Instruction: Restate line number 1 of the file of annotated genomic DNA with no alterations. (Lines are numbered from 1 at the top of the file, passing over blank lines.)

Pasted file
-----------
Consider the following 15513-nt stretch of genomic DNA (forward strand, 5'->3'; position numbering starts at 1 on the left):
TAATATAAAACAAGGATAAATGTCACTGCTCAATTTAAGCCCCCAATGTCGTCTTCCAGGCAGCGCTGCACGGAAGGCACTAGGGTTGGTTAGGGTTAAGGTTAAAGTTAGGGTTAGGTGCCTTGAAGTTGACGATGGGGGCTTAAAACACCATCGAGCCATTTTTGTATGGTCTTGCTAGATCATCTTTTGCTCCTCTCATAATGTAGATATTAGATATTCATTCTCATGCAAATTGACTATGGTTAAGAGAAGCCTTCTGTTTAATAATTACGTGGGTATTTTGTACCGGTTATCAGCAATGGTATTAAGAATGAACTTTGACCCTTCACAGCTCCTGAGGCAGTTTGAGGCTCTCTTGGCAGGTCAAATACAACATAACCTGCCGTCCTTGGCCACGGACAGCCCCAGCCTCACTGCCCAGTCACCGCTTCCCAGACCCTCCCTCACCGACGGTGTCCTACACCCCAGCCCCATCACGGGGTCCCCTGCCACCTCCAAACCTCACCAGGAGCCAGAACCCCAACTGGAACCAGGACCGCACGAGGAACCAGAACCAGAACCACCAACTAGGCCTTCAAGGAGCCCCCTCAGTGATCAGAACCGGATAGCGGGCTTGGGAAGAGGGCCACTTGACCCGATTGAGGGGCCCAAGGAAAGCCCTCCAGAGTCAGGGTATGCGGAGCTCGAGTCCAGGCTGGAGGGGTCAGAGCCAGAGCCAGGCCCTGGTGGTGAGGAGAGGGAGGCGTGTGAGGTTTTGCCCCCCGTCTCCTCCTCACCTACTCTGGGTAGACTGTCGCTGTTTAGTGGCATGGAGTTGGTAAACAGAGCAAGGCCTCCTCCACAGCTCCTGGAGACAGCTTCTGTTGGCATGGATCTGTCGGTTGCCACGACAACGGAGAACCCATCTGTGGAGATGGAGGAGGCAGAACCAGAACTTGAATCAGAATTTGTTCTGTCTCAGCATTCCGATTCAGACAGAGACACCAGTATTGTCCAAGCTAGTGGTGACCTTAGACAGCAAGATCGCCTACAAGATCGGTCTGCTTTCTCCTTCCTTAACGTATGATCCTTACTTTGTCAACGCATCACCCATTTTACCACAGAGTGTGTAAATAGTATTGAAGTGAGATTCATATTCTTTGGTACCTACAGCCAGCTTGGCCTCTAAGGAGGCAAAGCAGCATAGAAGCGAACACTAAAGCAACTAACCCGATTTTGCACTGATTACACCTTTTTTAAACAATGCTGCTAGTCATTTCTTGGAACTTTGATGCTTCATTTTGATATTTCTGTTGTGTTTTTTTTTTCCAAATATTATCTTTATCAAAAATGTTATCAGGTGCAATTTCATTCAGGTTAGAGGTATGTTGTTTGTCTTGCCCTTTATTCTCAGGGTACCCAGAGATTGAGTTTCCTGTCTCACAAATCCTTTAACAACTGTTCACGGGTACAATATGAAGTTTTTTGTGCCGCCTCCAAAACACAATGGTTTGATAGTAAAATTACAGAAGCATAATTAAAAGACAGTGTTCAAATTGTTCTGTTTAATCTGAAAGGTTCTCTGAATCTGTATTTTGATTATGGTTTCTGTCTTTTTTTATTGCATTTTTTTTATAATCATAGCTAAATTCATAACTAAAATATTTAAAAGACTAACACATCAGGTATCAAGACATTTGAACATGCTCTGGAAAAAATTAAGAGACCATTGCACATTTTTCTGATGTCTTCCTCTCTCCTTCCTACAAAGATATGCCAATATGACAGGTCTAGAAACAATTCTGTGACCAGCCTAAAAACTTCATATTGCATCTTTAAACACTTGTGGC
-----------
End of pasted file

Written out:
Consider the following 15513-nt stretch of genomic DNA (forward strand, 5'->3'; position numbering starts at 1 on the left):